Developer’s plan for doughnut shop on Washington Street has a big hole in it

Dunkin' Donuts would like to build story on the site of the old Citgo station on Washington Street in Naperville.  |  Susan Frick Carlman~Sun-Times Media
Dunkin' Donuts would like to build story on the site of the old Citgo station on Washington Street in Naperville. | Susan Frick Carlman~Sun-Times Media

‘What we call ‘Progress,’” said Henry Havelock Ellis, the 19th century social reformer, “is the exchange of one nuisance for another nuisance.”

He wasn’t talking about the corner of Washington Street and Hillside Avenue, but certainly could have been.

A couple of years ago, as you’ll recall, McDonald’s proposed building a restaurant on that corner, which is currently occupied by an inactive Citgo station. It was to be open 24 hours a day and be primarily a drive-through operation. Although it was recommended by the Planning and Zoning Commission, the City Council denied it.

It would, they said, make traffic congestion much worse, especially in the morning, noon, and evening rush periods. In fact, they used the word “nightmare,” which might seem like an exaggeration until you’re stuck at that intersection for two or three cycles of the lights, when it might seem like an understatement.

In addition, it would attract “riff raff,” which like pornography is hard to define but easy to identify, be a nuisance to the neighbors on Melody Lane, bring unwanted traffic to the adjacent neighborhood, and interfere with students traveling to Central High School. No, they said, the very last thing we want at that location is a 24-hour restaurant that is primarily a drive-through operation.

However, the very next proposal for that property to go before the Planning and Zoning Commission was a 24-hour Dunkin’ Donuts that would be primarily a drive-through operation. It too would generate its maximum traffic during the rush periods, and have exactly the same effects on the surrounding neighborhood. That may seem like progress to some, doughnuts instead of hamburgers, but only the Havelock Ellis kind. What part of “we don’t want a drive-through” didn’t they understand?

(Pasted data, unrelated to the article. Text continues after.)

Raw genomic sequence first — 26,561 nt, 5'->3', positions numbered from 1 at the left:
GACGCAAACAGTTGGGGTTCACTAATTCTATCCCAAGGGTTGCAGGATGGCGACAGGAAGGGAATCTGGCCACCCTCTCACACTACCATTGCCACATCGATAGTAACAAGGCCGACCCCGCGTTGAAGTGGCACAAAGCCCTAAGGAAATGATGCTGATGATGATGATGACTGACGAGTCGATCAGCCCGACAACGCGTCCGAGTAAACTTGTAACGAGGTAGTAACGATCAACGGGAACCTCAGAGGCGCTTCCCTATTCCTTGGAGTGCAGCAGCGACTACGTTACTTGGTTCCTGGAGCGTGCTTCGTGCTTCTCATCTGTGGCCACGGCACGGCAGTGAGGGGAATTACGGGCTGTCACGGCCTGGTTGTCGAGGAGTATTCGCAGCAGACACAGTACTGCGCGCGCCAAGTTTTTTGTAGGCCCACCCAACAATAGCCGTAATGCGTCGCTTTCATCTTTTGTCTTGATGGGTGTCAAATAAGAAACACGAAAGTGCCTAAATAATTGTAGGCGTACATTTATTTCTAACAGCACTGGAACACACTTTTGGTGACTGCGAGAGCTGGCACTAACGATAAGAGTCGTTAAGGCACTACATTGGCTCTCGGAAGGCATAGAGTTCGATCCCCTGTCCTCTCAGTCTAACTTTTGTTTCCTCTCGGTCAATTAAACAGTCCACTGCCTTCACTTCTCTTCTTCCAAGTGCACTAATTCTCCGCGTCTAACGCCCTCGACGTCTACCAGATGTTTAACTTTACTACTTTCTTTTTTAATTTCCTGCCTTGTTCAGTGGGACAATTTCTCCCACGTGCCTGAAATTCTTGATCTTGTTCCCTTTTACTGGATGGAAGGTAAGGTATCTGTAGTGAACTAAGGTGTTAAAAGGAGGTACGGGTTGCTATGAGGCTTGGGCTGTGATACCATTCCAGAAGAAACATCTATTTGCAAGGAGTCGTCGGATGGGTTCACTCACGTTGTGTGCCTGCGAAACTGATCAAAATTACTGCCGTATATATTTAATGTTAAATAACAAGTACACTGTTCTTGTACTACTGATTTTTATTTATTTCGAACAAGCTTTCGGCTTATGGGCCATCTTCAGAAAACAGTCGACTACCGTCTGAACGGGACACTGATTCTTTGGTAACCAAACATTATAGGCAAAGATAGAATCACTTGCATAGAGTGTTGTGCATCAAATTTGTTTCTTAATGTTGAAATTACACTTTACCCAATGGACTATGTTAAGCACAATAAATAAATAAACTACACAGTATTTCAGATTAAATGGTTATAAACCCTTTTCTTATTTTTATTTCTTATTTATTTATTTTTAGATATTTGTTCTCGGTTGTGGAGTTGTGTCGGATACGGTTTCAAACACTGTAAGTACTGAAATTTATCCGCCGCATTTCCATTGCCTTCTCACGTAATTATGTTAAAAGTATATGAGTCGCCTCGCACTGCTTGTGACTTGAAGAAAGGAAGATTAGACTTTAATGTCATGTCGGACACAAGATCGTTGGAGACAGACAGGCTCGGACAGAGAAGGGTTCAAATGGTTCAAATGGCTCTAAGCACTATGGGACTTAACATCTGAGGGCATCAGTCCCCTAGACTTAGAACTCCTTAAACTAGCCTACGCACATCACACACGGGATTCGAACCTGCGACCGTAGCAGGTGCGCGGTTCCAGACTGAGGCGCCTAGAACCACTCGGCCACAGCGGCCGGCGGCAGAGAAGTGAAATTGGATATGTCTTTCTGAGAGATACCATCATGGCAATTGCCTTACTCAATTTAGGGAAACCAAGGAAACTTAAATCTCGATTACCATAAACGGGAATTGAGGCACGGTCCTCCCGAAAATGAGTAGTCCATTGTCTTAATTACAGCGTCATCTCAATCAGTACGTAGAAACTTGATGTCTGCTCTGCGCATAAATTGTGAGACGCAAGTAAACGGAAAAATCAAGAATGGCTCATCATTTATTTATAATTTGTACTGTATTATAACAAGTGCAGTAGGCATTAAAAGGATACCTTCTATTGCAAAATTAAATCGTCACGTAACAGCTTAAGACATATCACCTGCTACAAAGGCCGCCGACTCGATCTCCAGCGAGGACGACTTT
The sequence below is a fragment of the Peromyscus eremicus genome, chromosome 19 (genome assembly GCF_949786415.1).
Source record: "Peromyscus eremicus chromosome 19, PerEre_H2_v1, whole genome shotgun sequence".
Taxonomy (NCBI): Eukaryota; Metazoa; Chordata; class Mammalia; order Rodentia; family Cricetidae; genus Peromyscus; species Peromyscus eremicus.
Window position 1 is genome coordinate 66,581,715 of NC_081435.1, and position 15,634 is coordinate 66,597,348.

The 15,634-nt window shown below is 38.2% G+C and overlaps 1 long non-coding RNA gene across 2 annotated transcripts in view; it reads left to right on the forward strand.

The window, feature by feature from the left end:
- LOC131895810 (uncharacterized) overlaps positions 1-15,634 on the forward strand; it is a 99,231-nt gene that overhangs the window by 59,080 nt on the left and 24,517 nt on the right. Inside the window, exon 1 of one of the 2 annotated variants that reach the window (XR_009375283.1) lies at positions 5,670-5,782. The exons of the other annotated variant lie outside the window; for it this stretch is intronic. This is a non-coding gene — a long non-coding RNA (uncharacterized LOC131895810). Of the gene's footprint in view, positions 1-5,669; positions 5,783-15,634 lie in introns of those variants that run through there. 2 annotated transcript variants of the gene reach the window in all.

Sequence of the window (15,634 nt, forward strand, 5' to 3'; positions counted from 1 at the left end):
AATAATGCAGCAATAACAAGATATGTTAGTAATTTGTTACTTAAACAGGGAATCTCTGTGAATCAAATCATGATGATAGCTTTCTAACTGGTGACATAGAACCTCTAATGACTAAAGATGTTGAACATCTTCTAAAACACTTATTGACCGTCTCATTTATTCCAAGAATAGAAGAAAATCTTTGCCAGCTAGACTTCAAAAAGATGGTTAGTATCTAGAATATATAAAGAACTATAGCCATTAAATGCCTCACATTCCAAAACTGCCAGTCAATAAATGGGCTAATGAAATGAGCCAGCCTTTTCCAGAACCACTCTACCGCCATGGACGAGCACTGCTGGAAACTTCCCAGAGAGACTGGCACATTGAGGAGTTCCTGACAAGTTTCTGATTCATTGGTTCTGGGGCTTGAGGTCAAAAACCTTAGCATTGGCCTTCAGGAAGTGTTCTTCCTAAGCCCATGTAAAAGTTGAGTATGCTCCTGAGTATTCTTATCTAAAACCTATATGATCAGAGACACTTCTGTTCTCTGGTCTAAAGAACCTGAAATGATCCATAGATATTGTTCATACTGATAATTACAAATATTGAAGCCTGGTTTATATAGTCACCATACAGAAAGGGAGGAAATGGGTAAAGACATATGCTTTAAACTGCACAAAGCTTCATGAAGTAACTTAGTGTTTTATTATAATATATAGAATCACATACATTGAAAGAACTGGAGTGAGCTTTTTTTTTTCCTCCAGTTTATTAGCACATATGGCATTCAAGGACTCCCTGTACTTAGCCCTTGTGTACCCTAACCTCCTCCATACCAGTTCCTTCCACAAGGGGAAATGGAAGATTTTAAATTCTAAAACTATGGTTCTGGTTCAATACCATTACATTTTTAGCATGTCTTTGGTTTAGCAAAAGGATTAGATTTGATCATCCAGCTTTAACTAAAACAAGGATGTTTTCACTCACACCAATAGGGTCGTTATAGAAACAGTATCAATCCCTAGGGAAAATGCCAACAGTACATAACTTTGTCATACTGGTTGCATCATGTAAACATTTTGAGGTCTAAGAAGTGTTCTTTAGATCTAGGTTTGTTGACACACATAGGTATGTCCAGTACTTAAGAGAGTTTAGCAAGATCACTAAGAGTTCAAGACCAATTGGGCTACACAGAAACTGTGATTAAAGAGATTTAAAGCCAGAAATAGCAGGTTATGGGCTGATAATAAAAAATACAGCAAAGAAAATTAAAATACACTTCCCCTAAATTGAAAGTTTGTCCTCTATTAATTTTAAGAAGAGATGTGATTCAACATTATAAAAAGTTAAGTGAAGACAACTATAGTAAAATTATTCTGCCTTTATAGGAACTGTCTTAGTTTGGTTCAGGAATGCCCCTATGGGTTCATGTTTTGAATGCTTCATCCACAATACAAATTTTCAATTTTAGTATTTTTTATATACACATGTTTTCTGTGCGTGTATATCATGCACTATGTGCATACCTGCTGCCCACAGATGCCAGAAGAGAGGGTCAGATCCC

And did everyone forget that in the time between the two proposals something important changed? Did it slip everyone’s mind that the Park District and the city agreed to extend the Riverwalk from Hillside down to Martin? Didn’t it occur to anyone that the Riverwalk then would be essentially adjacent to the drive-through lanes on the east side of the building, which would be an ugly, featureless solid brick wall?

If that’s the kind of thing we’re going to approve, I don’t think we should even bother to extend the Riverwalk. It’s bad enough that it has to go behind an electrical substation. Why would we ever want new construction that would be so unsightly, and which would force parents to push their strollers alongside a line of idling cars waiting to buy coffee and force their kids to breathe exhaust fumes?

I realize that the Dunkin’ Donuts organization has a limited choice of building plans and strict rules for their drive-through operations. But why let corporate franchise regulations dictate how this property, in which so many people have a legitimate interest, will be developed?

This is an amazing opportunity for someone to open, for example, a small restaurant selling foods that would be complementary to what Brown’s Chicken sells and that would also have a riverside eating area alongside the Riverwalk. Ironically, coffee, doughnuts, desserts, novelty sandwiches, and hot chocolate in the winter would be ideal and would be very successful, but not if they had to be wedded to a drive-through to maximize profits.

We really need to let people know what the city’s vision is for any particular area, what plans they’re most likely to entertain, and especially what the deal breakers are, because that obviously wasn’t clear in this case.

Of course, that means the city actually has to have a vision. Maybe that’s the hard part.